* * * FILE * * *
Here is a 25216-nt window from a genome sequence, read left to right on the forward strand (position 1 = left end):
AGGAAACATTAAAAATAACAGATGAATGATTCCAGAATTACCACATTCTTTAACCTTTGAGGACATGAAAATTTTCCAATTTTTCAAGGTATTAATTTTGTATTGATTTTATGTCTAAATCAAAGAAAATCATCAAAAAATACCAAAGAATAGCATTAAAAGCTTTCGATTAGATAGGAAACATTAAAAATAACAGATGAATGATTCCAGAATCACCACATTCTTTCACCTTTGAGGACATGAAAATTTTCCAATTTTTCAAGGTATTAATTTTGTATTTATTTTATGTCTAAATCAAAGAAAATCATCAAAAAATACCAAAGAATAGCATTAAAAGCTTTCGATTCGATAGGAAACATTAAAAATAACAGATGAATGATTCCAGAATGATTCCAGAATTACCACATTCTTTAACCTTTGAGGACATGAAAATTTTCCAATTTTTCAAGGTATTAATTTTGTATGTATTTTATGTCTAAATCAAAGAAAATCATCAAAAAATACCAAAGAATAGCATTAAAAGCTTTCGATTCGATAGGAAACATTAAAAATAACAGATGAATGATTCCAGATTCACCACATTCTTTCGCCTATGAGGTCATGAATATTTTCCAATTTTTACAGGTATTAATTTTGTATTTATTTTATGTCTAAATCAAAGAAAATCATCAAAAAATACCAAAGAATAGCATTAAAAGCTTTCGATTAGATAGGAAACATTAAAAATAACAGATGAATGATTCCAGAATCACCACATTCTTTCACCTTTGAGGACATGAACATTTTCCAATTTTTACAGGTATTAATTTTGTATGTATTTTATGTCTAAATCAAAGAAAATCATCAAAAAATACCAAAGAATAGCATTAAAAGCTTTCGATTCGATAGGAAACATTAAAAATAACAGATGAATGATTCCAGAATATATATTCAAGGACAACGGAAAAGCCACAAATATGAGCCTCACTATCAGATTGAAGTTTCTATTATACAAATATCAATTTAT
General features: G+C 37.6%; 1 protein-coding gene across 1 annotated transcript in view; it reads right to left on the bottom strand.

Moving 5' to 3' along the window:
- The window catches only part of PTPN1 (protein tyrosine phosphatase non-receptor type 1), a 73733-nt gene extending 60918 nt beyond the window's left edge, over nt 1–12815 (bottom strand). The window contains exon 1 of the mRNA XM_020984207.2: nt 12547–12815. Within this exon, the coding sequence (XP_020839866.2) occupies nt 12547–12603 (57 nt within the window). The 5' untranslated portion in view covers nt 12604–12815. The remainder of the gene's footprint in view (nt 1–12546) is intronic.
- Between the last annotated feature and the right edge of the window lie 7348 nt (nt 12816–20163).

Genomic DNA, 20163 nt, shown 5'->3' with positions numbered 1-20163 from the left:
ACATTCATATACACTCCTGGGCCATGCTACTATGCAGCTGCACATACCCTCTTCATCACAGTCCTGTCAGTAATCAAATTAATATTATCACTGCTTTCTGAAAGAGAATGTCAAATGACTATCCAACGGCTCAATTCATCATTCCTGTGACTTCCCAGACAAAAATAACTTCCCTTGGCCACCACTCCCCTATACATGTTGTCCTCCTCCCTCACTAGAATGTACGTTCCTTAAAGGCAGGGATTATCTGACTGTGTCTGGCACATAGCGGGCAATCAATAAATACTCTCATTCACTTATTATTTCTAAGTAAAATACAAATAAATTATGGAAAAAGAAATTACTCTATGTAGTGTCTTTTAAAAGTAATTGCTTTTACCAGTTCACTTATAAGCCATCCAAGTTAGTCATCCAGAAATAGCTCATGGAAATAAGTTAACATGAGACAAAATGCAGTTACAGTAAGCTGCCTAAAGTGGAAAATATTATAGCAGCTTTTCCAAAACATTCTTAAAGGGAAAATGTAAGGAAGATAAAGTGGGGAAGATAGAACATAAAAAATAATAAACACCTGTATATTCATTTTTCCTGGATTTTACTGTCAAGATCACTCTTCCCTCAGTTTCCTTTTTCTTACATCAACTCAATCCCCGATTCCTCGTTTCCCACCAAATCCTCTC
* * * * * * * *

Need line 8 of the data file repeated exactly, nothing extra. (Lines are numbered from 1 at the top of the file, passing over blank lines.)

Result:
ACATTCATATACACTCCTGGGCCATGCTACTATGCAGCTGCACATACCCTCTTCATCACAGTCCTGTCAGTAATCAAATTAATATTATCACTGCTTTCTGAAAGAGAATGTCAAATGACTATCCAACGGCTCAATTCATCATTCCTGTGACTTCCCAGACAAAAATAACTTCCCTTGGCCACCACTCCCCTATACATGTTGTCCTCCTCCCTCACTAGAATGTACGTTCCTTAAAGGCAGGGATTATCTGACTGTGTCTGGCACATAGCGGGCAATCAATAAATACTCTCATTCACTTATTATTTCTAAGTAAAATACAAATAAATTATGGAAAAAGAAATTACTCTATGTAGTGTCTTTTAAAAGTAATTGCTTTTACCAGTTCACTTATAAGCCATCCAAGTTAGTCATCCAGAAATAGCTCATGGAAATAAGTTAACATGAGACAAAATGCAGTTACAGTAAGCTGCCTAAAGTGGAAAATATTATAGCAGCTTTTCCAAAACATTCTTAAAGGGAAAATGTAAGGAAGATAAAGTGGGGAAGATAGAACATAAAAAATAATAAACACCTGTATATTCATTTTTCCTGGATTTTACTGTCAAGATCACTCTTCCCTCAGTTTCCTTTTTCTTACATCAACTCAATCCCCGATTCCTCGTTTCCCACCAAATCCTCTC